November 21, 1944 letter continued.
Yesterday as soon as I'd done the necessary chores I took the wagon up on 25 and got my first load of barley home ready for hauling. As soon as I got back Dad and Uncle Arthur hitched on to the democrat and drove off to the Goff sale which was supposed to start at 12 o'clock. Actually it didn't start til 2 o'clock. The Goffs had invited Dad over for dinner so he was able to put his team in the stable and have some dinner before the sale started. Dad bought 3 sections of spring tooth harrows for $42. He also bought a hammer, logging chain and neck yoke. We seem to have mysteriously lost both our hammer and logging chain and both are necessary things to have around the farm. Hobetzeder bought the binder and paid $278 for it. Tom Goff paid $80 for the mower so things went plenty high enough. Dad said the drag harrows sold for a higher price than they cost new in March.
I finished fencing the oat straw yesterday. Dad wants to make a wooden trough, then when we let the stock onto this quarter we will be able to water them from the cistern. I don't know if I told you this before but Dad bought some new harness this fall for a team as he thought our other harness wasn't strong enough for hauling.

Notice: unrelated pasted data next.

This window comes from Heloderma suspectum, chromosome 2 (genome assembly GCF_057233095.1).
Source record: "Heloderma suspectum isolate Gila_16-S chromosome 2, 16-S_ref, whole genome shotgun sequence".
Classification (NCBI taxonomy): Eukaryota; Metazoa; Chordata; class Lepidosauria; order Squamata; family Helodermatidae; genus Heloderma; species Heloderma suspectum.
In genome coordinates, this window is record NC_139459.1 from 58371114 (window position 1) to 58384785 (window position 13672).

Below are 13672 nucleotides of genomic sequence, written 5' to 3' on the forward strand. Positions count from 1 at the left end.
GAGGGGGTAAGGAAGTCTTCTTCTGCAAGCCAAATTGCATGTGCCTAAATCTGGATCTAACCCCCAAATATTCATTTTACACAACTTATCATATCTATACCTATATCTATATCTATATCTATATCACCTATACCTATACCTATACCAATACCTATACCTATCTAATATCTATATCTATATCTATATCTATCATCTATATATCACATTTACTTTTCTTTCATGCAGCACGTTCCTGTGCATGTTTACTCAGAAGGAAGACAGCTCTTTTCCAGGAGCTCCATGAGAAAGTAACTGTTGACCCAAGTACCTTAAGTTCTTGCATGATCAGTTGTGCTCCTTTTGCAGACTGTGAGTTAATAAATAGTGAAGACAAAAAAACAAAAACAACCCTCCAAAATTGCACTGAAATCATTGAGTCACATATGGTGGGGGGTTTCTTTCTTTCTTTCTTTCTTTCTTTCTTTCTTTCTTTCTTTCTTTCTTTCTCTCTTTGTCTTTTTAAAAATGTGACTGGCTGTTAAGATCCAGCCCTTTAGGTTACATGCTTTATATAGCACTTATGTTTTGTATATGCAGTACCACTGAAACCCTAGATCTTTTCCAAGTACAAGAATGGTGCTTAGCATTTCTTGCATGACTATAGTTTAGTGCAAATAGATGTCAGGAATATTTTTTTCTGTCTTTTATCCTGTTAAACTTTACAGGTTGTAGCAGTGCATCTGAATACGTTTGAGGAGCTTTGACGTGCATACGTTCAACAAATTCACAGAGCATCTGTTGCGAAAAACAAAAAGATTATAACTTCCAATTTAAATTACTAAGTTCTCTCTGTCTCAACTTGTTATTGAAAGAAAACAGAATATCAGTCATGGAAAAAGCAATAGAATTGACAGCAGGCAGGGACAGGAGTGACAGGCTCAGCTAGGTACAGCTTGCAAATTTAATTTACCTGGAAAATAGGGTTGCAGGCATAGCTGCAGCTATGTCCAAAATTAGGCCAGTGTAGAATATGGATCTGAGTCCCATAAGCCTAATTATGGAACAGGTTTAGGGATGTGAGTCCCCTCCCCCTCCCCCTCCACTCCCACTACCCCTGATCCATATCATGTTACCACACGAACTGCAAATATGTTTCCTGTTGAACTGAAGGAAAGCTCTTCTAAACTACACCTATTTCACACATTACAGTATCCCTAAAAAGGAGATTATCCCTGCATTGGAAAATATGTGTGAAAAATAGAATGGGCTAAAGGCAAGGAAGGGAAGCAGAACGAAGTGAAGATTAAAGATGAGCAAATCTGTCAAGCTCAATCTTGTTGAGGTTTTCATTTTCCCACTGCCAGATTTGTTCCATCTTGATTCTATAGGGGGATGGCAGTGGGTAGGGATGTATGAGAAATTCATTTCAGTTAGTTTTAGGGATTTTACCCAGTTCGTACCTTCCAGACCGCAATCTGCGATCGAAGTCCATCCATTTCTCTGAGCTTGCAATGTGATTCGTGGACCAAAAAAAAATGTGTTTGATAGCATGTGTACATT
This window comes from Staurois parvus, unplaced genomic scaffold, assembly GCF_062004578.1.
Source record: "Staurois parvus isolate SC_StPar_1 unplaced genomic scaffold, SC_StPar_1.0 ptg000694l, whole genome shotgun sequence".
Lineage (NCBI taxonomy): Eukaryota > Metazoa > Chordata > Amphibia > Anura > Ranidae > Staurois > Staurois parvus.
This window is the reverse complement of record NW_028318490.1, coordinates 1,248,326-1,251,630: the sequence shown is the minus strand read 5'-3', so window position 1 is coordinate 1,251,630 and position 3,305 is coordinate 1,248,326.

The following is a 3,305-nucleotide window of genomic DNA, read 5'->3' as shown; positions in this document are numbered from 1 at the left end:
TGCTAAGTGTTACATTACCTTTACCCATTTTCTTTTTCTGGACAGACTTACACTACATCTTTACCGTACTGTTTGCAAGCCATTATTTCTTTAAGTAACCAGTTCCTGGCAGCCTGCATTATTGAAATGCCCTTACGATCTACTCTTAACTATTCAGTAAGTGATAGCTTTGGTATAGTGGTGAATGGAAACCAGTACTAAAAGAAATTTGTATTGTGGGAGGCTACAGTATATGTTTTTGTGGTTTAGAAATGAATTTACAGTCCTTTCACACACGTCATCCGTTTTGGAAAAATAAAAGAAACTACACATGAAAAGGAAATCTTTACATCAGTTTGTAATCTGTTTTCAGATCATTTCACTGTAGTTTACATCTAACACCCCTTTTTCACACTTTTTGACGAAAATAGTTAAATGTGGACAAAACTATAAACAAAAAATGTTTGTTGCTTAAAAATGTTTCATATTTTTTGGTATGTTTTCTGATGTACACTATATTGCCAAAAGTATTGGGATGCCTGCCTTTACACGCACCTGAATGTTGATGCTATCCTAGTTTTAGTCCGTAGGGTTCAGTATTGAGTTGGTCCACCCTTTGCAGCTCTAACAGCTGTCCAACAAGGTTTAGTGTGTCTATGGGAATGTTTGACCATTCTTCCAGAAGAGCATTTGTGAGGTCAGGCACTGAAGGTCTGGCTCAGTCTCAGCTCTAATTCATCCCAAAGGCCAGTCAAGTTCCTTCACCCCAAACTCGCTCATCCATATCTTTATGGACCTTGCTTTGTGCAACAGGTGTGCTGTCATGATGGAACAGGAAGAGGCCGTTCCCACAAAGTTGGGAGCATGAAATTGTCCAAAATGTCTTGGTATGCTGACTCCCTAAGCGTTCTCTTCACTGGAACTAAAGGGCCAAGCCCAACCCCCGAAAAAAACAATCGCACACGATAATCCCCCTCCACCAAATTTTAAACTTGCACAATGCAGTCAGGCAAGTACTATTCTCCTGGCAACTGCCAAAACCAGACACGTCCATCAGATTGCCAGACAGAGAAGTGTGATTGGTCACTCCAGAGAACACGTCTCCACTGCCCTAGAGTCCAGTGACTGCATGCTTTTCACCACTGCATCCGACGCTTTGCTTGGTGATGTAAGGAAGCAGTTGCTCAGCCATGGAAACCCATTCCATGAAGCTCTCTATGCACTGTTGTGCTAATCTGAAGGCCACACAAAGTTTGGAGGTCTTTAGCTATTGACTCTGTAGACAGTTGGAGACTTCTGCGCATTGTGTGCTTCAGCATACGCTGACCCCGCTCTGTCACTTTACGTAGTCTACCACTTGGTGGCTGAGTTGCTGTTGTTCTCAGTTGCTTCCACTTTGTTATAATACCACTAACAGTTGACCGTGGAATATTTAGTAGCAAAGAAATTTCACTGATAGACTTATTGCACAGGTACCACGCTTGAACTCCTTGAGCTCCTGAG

I shall have to get busy as soon as I get the barley hauled and start wood chopping. Last year I had it all cut and piled in the yard by Dec. 14th but I haven't cut any yet this year.
It was snowing a little last night before they got home from the sale but not very much. It is rather unusual to get so far into the season without a fall of snow. However with these thick fogs we have the frost on the grass is almost like a snow and Andy Gray was telling me that some of the electric light wires have broken with the weight of the heavy frost on them.
I guess that uses up the news for this week and I'll have to quit. Hoping you are well I remain your loving brother..
Alf Goff on the left of photo